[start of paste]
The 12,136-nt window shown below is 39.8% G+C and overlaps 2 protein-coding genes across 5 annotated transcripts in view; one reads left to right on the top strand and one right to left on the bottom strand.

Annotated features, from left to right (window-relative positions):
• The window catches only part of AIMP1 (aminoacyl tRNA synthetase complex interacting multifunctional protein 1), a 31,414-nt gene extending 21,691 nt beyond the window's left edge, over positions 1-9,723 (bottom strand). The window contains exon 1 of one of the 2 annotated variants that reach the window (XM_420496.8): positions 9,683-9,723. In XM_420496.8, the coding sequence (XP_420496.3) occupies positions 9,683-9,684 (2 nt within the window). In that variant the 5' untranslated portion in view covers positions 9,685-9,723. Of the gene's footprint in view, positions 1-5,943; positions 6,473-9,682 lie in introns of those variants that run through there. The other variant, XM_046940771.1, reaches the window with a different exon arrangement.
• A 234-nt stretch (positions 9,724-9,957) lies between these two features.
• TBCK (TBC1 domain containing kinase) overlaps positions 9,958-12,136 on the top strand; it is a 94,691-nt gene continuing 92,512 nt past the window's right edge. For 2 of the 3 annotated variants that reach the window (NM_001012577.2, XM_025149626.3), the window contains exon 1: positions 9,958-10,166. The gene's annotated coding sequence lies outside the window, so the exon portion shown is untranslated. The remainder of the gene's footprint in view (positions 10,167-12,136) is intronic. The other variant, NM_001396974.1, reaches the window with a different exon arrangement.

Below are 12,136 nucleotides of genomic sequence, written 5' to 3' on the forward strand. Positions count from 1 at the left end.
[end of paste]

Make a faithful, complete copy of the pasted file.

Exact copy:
The 12,136-nt window shown below is 39.8% G+C and overlaps 2 protein-coding genes across 5 annotated transcripts in view; one reads left to right on the top strand and one right to left on the bottom strand.

Annotated features, from left to right (window-relative positions):
• The window catches only part of AIMP1 (aminoacyl tRNA synthetase complex interacting multifunctional protein 1), a 31,414-nt gene extending 21,691 nt beyond the window's left edge, over positions 1-9,723 (bottom strand). The window contains exon 1 of one of the 2 annotated variants that reach the window (XM_420496.8): positions 9,683-9,723. In XM_420496.8, the coding sequence (XP_420496.3) occupies positions 9,683-9,684 (2 nt within the window). In that variant the 5' untranslated portion in view covers positions 9,685-9,723. Of the gene's footprint in view, positions 1-5,943; positions 6,473-9,682 lie in introns of those variants that run through there. The other variant, XM_046940771.1, reaches the window with a different exon arrangement.
• A 234-nt stretch (positions 9,724-9,957) lies between these two features.
• TBCK (TBC1 domain containing kinase) overlaps positions 9,958-12,136 on the top strand; it is a 94,691-nt gene continuing 92,512 nt past the window's right edge. For 2 of the 3 annotated variants that reach the window (NM_001012577.2, XM_025149626.3), the window contains exon 1: positions 9,958-10,166. The gene's annotated coding sequence lies outside the window, so the exon portion shown is untranslated. The remainder of the gene's footprint in view (positions 10,167-12,136) is intronic. The other variant, NM_001396974.1, reaches the window with a different exon arrangement.

Below are 12,136 nucleotides of genomic sequence, written 5' to 3' on the forward strand. Positions count from 1 at the left end.